I had a brief email exchange with a journalism student last week, and I thought I would share my views with you (my verrrrry patient readers).
The background is that market research had been recently released indicating 72% of Australians don’t trust Coles or Woolworths and these levels of distrust have gone up since last year.
Q. How do you think Woolworths are faring in the Retail sector/Stock market?
Me: Woolworths had been a darling of the stockmarket until quite recently. Their main rival, Coles Myer performed poorly for many years, and Woolworths was much quicker in adopting and adapting ‘best practice’ from offshore (most notably through a close alliance with Wal-Mart). Much of these practices are on the warehousing/stock management side of things. Woolworths grew faster than Coles Myer and had better margins. It made some strong moves in the non-supermarket space – with alcohol sales being particularly strong.
The split up of Coles Myer and the acquisition of the non-Department business by Wesfarmers has negatively affected Woolworths. The revamp of both the Coles supermarket business and K-Mart variety stores have put pressure on Woolworths’ (and Big W’s) margins and curbed their growth. At the same time, Woolworths has been burnt by the poor performance of the Dick Smith business, and the large investments in a rival to Wesfarmers’ Bunnings are a long way from paying off.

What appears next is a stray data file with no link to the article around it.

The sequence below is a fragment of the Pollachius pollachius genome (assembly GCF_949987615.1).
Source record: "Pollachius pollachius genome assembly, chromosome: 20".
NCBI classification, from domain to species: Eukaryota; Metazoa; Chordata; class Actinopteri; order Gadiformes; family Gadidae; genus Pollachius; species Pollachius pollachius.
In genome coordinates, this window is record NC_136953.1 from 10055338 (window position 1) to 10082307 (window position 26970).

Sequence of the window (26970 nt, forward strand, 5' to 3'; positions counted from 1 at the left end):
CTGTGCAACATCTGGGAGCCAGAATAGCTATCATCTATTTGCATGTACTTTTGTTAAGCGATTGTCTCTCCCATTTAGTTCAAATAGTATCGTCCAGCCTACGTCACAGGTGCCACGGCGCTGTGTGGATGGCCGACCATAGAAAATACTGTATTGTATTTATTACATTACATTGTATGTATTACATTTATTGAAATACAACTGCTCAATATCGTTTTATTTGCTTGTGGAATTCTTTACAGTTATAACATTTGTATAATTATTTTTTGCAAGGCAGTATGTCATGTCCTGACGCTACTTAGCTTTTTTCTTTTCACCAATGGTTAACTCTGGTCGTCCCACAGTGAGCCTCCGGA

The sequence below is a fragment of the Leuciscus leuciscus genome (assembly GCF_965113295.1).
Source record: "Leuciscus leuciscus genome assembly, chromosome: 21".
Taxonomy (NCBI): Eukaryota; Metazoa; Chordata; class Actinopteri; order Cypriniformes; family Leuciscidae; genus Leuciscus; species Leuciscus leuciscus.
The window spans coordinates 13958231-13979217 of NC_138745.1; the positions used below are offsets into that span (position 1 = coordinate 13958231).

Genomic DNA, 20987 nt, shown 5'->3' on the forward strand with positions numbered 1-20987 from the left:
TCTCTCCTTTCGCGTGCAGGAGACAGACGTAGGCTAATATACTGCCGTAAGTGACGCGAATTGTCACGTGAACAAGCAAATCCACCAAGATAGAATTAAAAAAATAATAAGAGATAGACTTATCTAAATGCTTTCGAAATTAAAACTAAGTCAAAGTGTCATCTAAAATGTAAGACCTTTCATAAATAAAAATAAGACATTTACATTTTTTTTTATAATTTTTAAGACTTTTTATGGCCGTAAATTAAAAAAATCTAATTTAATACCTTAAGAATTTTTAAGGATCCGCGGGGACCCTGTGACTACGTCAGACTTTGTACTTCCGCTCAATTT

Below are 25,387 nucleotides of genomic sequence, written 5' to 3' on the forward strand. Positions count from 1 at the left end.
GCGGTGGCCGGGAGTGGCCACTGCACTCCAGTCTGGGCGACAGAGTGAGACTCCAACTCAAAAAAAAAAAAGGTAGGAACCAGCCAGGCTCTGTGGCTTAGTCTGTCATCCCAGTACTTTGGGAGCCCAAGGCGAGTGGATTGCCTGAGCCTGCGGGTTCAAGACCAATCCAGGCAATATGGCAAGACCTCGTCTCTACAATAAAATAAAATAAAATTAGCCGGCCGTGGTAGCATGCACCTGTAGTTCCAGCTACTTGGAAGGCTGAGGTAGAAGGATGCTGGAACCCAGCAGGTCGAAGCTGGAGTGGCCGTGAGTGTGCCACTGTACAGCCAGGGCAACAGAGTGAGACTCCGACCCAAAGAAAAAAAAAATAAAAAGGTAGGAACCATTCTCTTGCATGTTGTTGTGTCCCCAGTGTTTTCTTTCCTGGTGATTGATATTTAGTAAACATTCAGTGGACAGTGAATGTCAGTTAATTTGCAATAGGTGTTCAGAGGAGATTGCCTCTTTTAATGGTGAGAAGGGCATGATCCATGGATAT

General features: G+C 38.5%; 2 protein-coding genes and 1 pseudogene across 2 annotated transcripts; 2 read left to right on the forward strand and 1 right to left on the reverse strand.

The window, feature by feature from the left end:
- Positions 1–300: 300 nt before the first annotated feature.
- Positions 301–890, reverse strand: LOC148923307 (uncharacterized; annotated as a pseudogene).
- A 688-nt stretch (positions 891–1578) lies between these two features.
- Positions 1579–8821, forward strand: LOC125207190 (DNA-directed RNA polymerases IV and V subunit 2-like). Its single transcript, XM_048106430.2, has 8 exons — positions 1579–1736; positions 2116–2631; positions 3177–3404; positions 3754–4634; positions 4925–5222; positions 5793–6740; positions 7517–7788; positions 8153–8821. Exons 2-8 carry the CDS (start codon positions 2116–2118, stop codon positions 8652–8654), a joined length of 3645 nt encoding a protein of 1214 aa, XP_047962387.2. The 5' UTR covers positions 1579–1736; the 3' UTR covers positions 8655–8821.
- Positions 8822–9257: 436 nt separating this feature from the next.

Q. What implications might these figures of the survey have for the company and it’s competitors?
Me: As for the distrust aspect, this is far from surprising. The supermarket sector in Australia is one of the most concentrated in the world. The attempts by both Coles and Woolworths to further squeeze suppliers (as part of the drive to improve margins) have coincided with a period of perceived price inflation (although I’m not convinced the latter is actually occurring).
Consumers have apparently resigned themselves to the idea that these two duopolists are not really competing too hard. Stories of struggling suppliers seem to have fuelled this animosity.
But like the big banks, I’m not sure customer dissatisfaction will genuinely translate into consumer action. There is a strong tendency to ‘stick around’ while grumbling. Any incursion by Aldi (or to a much lesser extent Costco) is unlikely to have a big impact given the sheer weight of numbers (in terms of stores and ease of accessibility).
What do you lot think?